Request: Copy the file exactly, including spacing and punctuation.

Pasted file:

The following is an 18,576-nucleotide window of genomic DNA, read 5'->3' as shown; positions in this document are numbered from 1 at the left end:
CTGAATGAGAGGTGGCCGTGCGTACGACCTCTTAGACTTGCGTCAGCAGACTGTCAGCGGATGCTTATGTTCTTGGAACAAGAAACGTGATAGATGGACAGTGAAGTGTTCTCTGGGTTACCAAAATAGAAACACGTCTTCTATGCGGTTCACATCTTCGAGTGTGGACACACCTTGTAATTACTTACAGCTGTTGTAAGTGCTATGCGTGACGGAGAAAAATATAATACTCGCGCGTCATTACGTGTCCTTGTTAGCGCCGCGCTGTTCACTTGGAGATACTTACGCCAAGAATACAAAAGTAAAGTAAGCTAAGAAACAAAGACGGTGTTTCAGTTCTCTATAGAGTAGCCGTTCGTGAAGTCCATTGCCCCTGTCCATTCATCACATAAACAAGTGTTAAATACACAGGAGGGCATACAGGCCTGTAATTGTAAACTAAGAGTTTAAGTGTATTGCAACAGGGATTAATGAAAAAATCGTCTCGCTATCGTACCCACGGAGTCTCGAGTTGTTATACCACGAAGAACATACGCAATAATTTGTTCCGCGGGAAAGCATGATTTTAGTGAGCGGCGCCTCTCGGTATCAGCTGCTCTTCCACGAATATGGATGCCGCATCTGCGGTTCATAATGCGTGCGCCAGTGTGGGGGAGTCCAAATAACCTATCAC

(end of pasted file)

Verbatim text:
The following is an 18,576-nucleotide window of genomic DNA, read 5'->3' as shown; positions in this document are numbered from 1 at the left end:
CTGAATGAGAGGTGGCCGTGCGTACGACCTCTTAGACTTGCGTCAGCAGACTGTCAGCGGATGCTTATGTTCTTGGAACAAGAAACGTGATAGATGGACAGTGAAGTGTTCTCTGGGTTACCAAAATAGAAACACGTCTTCTATGCGGTTCACATCTTCGAGTGTGGACACACCTTGTAATTACTTACAGCTGTTGTAAGTGCTATGCGTGACGGAGAAAAATATAATACTCGCGCGTCATTACGTGTCCTTGTTAGCGCCGCGCTGTTCACTTGGAGATACTTACGCCAAGAATACAAAAGTAAAGTAAGCTAAGAAACAAAGACGGTGTTTCAGTTCTCTATAGAGTAGCCGTTCGTGAAGTCCATTGCCCCTGTCCATTCATCACATAAACAAGTGTTAAATACACAGGAGGGCATACAGGCCTGTAATTGTAAACTAAGAGTTTAAGTGTATTGCAACAGGGATTAATGAAAAAATCGTCTCGCTATCGTACCCACGGAGTCTCGAGTTGTTATACCACGAAGAACATACGCAATAATTTGTTCCGCGGGAAAGCATGATTTTAGTGAGCGGCGCCTCTCGGTATCAGCTGCTCTTCCACGAATATGGATGCCGCATCTGCGGTTCATAATGCGTGCGCCAGTGTGGGGGAGTCCAAATAACCTATCAC